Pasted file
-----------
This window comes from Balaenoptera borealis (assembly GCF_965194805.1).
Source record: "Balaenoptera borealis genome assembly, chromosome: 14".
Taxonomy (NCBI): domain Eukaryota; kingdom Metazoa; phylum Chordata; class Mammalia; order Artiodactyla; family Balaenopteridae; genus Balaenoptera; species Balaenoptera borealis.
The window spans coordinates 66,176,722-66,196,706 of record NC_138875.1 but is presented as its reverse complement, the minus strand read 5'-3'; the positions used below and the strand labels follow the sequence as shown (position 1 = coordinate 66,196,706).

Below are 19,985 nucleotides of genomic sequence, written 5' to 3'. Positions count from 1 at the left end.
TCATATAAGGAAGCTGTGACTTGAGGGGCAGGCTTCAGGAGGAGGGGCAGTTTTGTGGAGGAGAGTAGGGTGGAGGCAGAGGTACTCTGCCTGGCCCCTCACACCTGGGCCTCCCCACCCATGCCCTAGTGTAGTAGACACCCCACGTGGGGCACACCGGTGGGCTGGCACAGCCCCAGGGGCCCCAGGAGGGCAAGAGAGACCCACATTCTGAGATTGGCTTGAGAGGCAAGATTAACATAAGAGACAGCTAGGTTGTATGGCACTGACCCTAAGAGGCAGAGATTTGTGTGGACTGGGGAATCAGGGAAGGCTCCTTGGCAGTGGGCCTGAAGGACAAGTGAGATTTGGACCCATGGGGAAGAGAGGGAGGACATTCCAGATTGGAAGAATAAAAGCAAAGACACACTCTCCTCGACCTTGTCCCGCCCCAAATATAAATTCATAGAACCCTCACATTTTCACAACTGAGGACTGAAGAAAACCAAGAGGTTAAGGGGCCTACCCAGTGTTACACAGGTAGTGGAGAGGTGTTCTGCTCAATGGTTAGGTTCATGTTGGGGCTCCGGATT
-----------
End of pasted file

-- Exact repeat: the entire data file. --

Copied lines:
This window comes from Balaenoptera borealis (assembly GCF_965194805.1).
Source record: "Balaenoptera borealis genome assembly, chromosome: 14".
Taxonomy (NCBI): domain Eukaryota; kingdom Metazoa; phylum Chordata; class Mammalia; order Artiodactyla; family Balaenopteridae; genus Balaenoptera; species Balaenoptera borealis.
The window spans coordinates 66,176,722-66,196,706 of record NC_138875.1 but is presented as its reverse complement, the minus strand read 5'-3'; the positions used below and the strand labels follow the sequence as shown (position 1 = coordinate 66,196,706).

Below are 19,985 nucleotides of genomic sequence, written 5' to 3'. Positions count from 1 at the left end.
TCATATAAGGAAGCTGTGACTTGAGGGGCAGGCTTCAGGAGGAGGGGCAGTTTTGTGGAGGAGAGTAGGGTGGAGGCAGAGGTACTCTGCCTGGCCCCTCACACCTGGGCCTCCCCACCCATGCCCTAGTGTAGTAGACACCCCACGTGGGGCACACCGGTGGGCTGGCACAGCCCCAGGGGCCCCAGGAGGGCAAGAGAGACCCACATTCTGAGATTGGCTTGAGAGGCAAGATTAACATAAGAGACAGCTAGGTTGTATGGCACTGACCCTAAGAGGCAGAGATTTGTGTGGACTGGGGAATCAGGGAAGGCTCCTTGGCAGTGGGCCTGAAGGACAAGTGAGATTTGGACCCATGGGGAAGAGAGGGAGGACATTCCAGATTGGAAGAATAAAAGCAAAGACACACTCTCCTCGACCTTGTCCCGCCCCAAATATAAATTCATAGAACCCTCACATTTTCACAACTGAGGACTGAAGAAAACCAAGAGGTTAAGGGGCCTACCCAGTGTTACACAGGTAGTGGAGAGGTGTTCTGCTCAATGGTTAGGTTCATGTTGGGGCTCCGGATT